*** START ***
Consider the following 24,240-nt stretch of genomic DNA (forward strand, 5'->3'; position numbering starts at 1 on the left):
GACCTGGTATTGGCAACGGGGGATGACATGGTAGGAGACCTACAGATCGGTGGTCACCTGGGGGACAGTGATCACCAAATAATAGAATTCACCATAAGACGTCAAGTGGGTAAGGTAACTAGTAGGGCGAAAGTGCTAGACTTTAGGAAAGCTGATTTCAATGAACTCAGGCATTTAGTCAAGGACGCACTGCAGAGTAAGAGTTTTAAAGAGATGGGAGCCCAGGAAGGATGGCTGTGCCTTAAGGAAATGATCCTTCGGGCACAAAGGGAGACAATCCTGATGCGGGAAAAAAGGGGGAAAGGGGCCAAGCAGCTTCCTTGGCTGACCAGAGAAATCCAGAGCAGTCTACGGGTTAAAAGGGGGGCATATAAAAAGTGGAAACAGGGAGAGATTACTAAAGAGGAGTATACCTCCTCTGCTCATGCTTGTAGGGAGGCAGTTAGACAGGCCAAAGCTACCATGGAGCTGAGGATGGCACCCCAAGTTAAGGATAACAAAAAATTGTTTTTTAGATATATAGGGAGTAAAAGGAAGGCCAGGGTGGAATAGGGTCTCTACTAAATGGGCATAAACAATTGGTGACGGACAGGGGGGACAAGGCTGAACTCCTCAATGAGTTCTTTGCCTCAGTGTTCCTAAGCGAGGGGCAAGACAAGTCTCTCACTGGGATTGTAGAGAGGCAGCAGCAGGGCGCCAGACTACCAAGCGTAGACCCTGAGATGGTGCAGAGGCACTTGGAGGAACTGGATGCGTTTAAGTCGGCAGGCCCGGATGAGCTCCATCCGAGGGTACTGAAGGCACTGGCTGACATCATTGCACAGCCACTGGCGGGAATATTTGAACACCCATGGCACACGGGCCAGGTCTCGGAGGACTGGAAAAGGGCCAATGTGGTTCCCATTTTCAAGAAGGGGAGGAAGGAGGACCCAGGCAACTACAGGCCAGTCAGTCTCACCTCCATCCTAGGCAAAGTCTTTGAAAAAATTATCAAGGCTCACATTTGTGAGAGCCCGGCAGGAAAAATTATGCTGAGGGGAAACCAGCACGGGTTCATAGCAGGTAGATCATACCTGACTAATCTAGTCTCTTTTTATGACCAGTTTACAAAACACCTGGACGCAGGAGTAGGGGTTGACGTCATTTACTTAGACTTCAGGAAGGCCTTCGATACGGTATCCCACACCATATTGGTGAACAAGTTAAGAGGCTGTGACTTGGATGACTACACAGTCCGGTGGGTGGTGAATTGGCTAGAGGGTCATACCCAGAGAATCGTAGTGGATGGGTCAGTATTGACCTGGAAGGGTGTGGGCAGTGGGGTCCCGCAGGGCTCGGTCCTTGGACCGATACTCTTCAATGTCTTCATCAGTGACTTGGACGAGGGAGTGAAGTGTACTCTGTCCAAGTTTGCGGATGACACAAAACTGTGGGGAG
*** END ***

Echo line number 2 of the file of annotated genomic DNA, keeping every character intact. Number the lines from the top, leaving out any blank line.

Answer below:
GACCTGGTATTGGCAACGGGGGATGACATGGTAGGAGACCTACAGATCGGTGGTCACCTGGGGGACAGTGATCACCAAATAATAGAATTCACCATAAGACGTCAAGTGGGTAAGGTAACTAGTAGGGCGAAAGTGCTAGACTTTAGGAAAGCTGATTTCAATGAACTCAGGCATTTAGTCAAGGACGCACTGCAGAGTAAGAGTTTTAAAGAGATGGGAGCCCAGGAAGGATGGCTGTGCCTTAAGGAAATGATCCTTCGGGCACAAAGGGAGACAATCCTGATGCGGGAAAAAAGGGGGAAAGGGGCCAAGCAGCTTCCTTGGCTGACCAGAGAAATCCAGAGCAGTCTACGGGTTAAAAGGGGGGCATATAAAAAGTGGAAACAGGGAGAGATTACTAAAGAGGAGTATACCTCCTCTGCTCATGCTTGTAGGGAGGCAGTTAGACAGGCCAAAGCTACCATGGAGCTGAGGATGGCACCCCAAGTTAAGGATAACAAAAAATTGTTTTTTAGATATATAGGGAGTAAAAGGAAGGCCAGGGTGGAATAGGGTCTCTACTAAATGGGCATAAACAATTGGTGACGGACAGGGGGGACAAGGCTGAACTCCTCAATGAGTTCTTTGCCTCAGTGTTCCTAAGCGAGGGGCAAGACAAGTCTCTCACTGGGATTGTAGAGAGGCAGCAGCAGGGCGCCAGACTACCAAGCGTAGACCCTGAGATGGTGCAGAGGCACTTGGAGGAACTGGATGCGTTTAAGTCGGCAGGCCCGGATGAGCTCCATCCGAGGGTACTGAAGGCACTGGCTGACATCATTGCACAGCCACTGGCGGGAATATTTGAACACCCATGGCACACGGGCCAGGTCTCGGAGGACTGGAAAAGGGCCAATGTGGTTCCCATTTTCAAGAAGGGGAGGAAGGAGGACCCAGGCAACTACAGGCCAGTCAGTCTCACCTCCATCCTAGGCAAAGTCTTTGAAAAAATTATCAAGGCTCACATTTGTGAGAGCCCGGCAGGAAAAATTATGCTGAGGGGAAACCAGCACGGGTTCATAGCAGGTAGATCATACCTGACTAATCTAGTCTCTTTTTATGACCAGTTTACAAAACACCTGGACGCAGGAGTAGGGGTTGACGTCATTTACTTAGACTTCAGGAAGGCCTTCGATACGGTATCCCACACCATATTGGTGAACAAGTTAAGAGGCTGTGACTTGGATGACTACACAGTCCGGTGGGTGGTGAATTGGCTAGAGGGTCATACCCAGAGAATCGTAGTGGATGGGTCAGTATTGACCTGGAAGGGTGTGGGCAGTGGGGTCCCGCAGGGCTCGGTCCTTGGACCGATACTCTTCAATGTCTTCATCAGTGACTTGGACGAGGGAGTGAAGTGTACTCTGTCCAAGTTTGCGGATGACACAAAACTGTGGGGAG